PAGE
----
The Invasion Diaries
By Duane Hewitt
THE INVASION DIARIES draws on the accounts of a witness to the most horrible of global cataclysmic events: The invasion of the Earth by a vastly superior life form. The narrator is Nick Callus, a well-off bachelor who lives a safe and insulated life in a secure and gated community called Norwich that will not be found on any map.
Nick seems to enjoy his life despite being something of a cynic, particularly where the human race is concerned. He lives a lavish lifestyle. He’s an avid part-time pilot and he owns two Cessnas; a four-seater single-prop model 172 Skyhawk and a larger twin-prop Golden Eagle. We are given insights that Nick works for elitist levels of government, possibly intelligence or the military, where he has knowledge and insights to what, for most of us, would be entirely speculative. The work he does is relevant to the invasion that he and others in the Norwich community are witnessing. Nick has several people in his life. One, his love interest, Janine, is fully devoted to him and he is fully devoted to her, with one exception: He also has an attraction to a lovelorn beautiful young woman named Catherine, who continues to express her love and desire for Nick.
Nick and the others bear witness from a safe distance to the brutal and ruthless alien invasion. But it’s nothing like the speculative fiction or scenarios to which Nick is familiar. Some cities across the globe are destroyed and others are not. Many people are killed – incinerated horribly – but others are simply “not there” – as if vanished or abducted. Other than the vast global destruction, the motives of the invaders are not immediately known; and the strategic destruction makes little sense to a man like Nick.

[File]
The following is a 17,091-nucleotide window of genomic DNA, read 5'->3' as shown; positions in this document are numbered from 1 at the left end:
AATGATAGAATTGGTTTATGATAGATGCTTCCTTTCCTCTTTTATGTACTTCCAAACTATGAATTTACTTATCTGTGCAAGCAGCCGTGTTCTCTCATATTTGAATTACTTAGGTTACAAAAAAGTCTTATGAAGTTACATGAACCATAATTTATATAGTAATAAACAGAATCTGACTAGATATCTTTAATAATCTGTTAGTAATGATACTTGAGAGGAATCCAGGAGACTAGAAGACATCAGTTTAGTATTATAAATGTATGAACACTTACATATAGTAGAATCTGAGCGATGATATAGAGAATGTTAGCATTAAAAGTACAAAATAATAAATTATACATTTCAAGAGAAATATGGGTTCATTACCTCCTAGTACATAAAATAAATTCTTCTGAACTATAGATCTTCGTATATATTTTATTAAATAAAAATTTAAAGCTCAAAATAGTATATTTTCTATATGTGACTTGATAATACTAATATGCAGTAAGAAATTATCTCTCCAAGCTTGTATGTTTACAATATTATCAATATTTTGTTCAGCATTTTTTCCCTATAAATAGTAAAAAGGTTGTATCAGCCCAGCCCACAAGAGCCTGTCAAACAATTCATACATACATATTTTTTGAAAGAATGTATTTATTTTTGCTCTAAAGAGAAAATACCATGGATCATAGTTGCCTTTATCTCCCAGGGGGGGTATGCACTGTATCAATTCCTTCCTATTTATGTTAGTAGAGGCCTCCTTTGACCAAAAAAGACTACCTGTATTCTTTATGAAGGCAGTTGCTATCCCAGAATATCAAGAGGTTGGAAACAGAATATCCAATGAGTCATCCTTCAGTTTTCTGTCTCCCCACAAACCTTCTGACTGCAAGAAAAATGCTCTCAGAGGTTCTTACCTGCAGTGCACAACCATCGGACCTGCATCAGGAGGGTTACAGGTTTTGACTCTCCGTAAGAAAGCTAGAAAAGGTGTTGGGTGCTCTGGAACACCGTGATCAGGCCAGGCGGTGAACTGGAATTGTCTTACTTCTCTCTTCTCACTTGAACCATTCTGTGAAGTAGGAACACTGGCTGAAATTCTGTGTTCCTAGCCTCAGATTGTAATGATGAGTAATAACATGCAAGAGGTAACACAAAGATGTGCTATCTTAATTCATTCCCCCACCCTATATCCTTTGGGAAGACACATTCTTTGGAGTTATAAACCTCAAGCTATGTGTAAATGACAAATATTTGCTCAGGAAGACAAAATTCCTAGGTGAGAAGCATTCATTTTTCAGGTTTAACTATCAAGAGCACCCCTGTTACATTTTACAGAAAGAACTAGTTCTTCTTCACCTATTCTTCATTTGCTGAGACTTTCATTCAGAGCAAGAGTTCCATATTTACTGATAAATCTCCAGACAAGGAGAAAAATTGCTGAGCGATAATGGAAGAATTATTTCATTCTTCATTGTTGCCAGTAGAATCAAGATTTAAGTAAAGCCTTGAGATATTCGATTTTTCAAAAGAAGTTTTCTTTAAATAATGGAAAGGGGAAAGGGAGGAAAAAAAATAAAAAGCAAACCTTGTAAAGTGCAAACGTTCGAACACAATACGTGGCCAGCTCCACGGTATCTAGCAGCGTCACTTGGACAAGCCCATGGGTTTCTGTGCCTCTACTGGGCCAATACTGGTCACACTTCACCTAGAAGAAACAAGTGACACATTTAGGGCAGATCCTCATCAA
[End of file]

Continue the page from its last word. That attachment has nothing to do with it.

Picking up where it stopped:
Nick and the others enjoy good food, friendship, the security of the premises, and even the frequent gala “black tie” events that allow the residents of Norwich to keep themselves at arms-length from the ongoing horrors in the world. But tragedy and mystery still strike Norwich: there is a murder-suicide, and people who go missing, including Catherine.
As the horrors throughout the world intensify, and with no hope for Earth’s future, Nick escapes with Janine and a number of the others. The group flies northward, seeking escape. But in their efforts to save themselves and start over in whatever their new world might be, Nick and the others are abducted. They all experience an event that feels like hours in duration but actually lasts more than three days. Later, those that survive all recount horrible experiences, nightmarish visions, and “missing time.” Some have not been returned. They are all emotionally strung out.
Nick right away begins to remember. The nightmare is real. The horrors to which he is privy are beyond human comprehension. The “Masters” – the alien beings – are a horrid race of controllers that are here to “harvest the Earth.” Nick has been given the message that he has “45 years.” He does not understand the cryptic meaning of this message. He is made aware that something far worse, far more horrible, and far more destructive awaits the human race at “the appointed time.” He knows that it is like enslavement but far more terrible. “Beyond comprehension,” he later recounts.
Toward the end, and based on what he knows, Nick finds himself having second thoughts about doing nothing in defense of the planet. For what may be the first time in his life, he takes a stand on behalf of mankind: He turns the plane around without having any idea what their futures hold in store or what he’ll do. Janine, supportive and insightful as always, squeezes his arm and says “I love you” as Nick flies them back to Norwich and contemplates how the human race could possibly defeat such an enemy.